[Episcopal News Service] Bishops and deputies are considering a General Convention resolution that calls on the church to study the feasibility of creating a fund to support under-resourced congregations in paying their clergy pension assessments. A hearing on the resolution was held Feb. 17 by the Agencies & Boards Committee, not in a conference room but in a Zoom room – open to anyone with an internet connection who had registered in advance.
The hearing drew 28 attendees, a mix of committee members, observers and two deputies who had signed up to testify about Resolution D003, which was drafted and proposed by members of the House of Deputies’ Black caucus.
Most congregations’ largest expenses are building maintenance and clergy compensation, Annette Buchanan told the committee in her testimony in support of the resolution. Many Black congregations, in particular, “are close to closing, and others are without vital ministry” because of these financial burdens, though Buchanan, an alternate deputy from New Jersey and past president of the Union of Black Episcopalians, noted that other Episcopal congregations could benefit from the proposed fund as well.
“We are hopeful that this body will appreciate the desperate need that many congregations across the church have,” Buchanan said.
The hourlong session was one of three committee hearings held Feb. 17, marking the first time that General Convention has convened legislative hearings online. The other two committees that met that evening were Racial Justice & Reconciliation and Christian Formation & Discipleship.
The COVID-19 pandemic forced The Episcopal Church to postpone its triennial in-person gathering from 2021 to 2022, a disruption to the normal schedule of church governance that created some unexpected opportunities. Commissions, task forces and other interim bodies kept to their timetables for filing their reports, which were posted online in April 2021, so legislative committees will have had more than a year to review the reports before gathering this July 7-14 in Baltimore, Maryland.
Committees began meeting in November to organize themselves and to begin considering any resolutions already submitted. Episcopalians and other interested members of the public can sign up to observe those online meetings and to testify at online hearings through a process set up by the General Convention Office. The online hearings run through May 21, and additional in-person hearings will be held in Baltimore.
Episcopalians and other interested members of the public can sign up to observe online General Convention committee meetings, and registration is now open to testify at online hearings, which begin Feb. 17. https://t.co/hrzVbPmKym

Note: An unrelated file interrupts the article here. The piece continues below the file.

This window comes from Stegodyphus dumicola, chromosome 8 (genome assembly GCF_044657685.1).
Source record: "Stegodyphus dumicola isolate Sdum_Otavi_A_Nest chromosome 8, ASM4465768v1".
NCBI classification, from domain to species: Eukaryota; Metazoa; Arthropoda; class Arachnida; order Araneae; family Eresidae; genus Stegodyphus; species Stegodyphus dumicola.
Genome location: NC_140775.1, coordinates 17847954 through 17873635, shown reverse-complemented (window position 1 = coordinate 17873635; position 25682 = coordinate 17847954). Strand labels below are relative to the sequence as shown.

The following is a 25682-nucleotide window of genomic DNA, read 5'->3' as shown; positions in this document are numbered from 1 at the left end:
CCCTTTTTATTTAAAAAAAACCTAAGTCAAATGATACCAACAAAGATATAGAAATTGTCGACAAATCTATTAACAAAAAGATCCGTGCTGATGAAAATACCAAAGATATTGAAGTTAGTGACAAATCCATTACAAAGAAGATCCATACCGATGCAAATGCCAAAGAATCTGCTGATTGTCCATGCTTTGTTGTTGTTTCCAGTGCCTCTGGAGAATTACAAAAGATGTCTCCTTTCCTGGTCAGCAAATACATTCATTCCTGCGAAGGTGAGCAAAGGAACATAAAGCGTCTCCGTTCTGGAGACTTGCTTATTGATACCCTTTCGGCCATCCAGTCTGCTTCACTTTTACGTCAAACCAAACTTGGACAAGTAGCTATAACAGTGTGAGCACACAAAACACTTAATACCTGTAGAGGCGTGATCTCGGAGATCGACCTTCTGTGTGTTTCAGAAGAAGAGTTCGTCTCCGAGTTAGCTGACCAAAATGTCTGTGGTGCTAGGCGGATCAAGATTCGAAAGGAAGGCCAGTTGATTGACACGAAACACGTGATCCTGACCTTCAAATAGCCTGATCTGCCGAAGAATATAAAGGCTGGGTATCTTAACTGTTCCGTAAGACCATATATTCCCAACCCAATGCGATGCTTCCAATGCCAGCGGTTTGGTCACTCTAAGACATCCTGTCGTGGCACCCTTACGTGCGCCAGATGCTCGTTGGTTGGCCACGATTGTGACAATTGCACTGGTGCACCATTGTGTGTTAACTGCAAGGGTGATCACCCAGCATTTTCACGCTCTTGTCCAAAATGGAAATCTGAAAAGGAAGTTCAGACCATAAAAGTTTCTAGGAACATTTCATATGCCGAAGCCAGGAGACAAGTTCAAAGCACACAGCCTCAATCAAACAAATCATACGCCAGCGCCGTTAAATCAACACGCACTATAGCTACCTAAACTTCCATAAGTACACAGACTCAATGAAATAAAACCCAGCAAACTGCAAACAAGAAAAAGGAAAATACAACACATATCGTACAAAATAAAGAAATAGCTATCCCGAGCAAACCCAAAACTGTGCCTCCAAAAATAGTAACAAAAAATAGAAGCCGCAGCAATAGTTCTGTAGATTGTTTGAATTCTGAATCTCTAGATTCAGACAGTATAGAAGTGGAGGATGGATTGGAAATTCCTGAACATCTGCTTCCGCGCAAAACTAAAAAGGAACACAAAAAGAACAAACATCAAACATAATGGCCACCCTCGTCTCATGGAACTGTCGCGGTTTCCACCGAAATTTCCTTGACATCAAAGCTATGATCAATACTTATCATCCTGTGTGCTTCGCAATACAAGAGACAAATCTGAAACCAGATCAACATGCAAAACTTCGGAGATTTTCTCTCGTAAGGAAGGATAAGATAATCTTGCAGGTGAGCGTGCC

— Episcopal News Service (@episcopal_news) February 7, 2022
For now, D003 is the only resolution before the Agencies & Boards Committee, which is chaired by Jane Cisluycis, a deputy from Northern Michigan, and Long Island Bishop Lawrence Provenzano.
The resolution seeks ways of helping congregations “pay the pension contributions of a parish priest’s salary who would serve such parish but for the fact that the required pension contributions makes it unaffordable for the hiring of such priest.”
Episcopal Church Canons require congregations to pay pension assessments to the Clergy Pension Fund at a rate of 18% of a clergy member’s total assessable compensation, including housing. The fund proposed by Resolution D003 would offset some of those costs, with eligibility possibly extended to congregations with annual revenues of $250,000 or less.
Agencies & Boards committee members were generally receptive to the resolution while offering suggestions for revisions. The precise revenue threshold, for example, could vary depending on the conclusions of the proposed study. There was discussion about how to finance such a fund, such as with contributions from dioceses and church foundations and possibly a fundraising campaign by the church’s Office of Development.
Some committee members also suggested that pension assistance need not wait until approval by the next General Convention in 2024. If the study produces a plan sooner, a fund could be approved and created by Executive Council.
Retired Milwaukee Bishop Steven Miller, committee secretary, drew on his experience in Milwaukee and posed the idea of creating a pilot program to test the feasibility of such a fund. The Diocese of Milwaukee covers the geographic lower third of Wisconsin and includes congregations in major cities as well as sparsely populated rural areas.
“There’s a whole lot of people that can’t afford clergy,” Miller said. “Pension is a part of that, but not all of that.”
Harold Patrick, a deputy from Southern Ohio, said he thought such a fund would go a long way toward addressing a pressing churchwide issue.
“This is a critical piece of what we need to do, to the extent that we want to have competent qualified clergy in parishes where they want to be,” he said. “We’ve got to find a way.”
The committee decided to form a subcommittee to draft revisions to Resolution D003. Its next meeting is scheduled for March 10 on Zoom.
– David Paulsen is an editor and reporter for Episcopal News Service. He can be reached at firstname.lastname@example.org.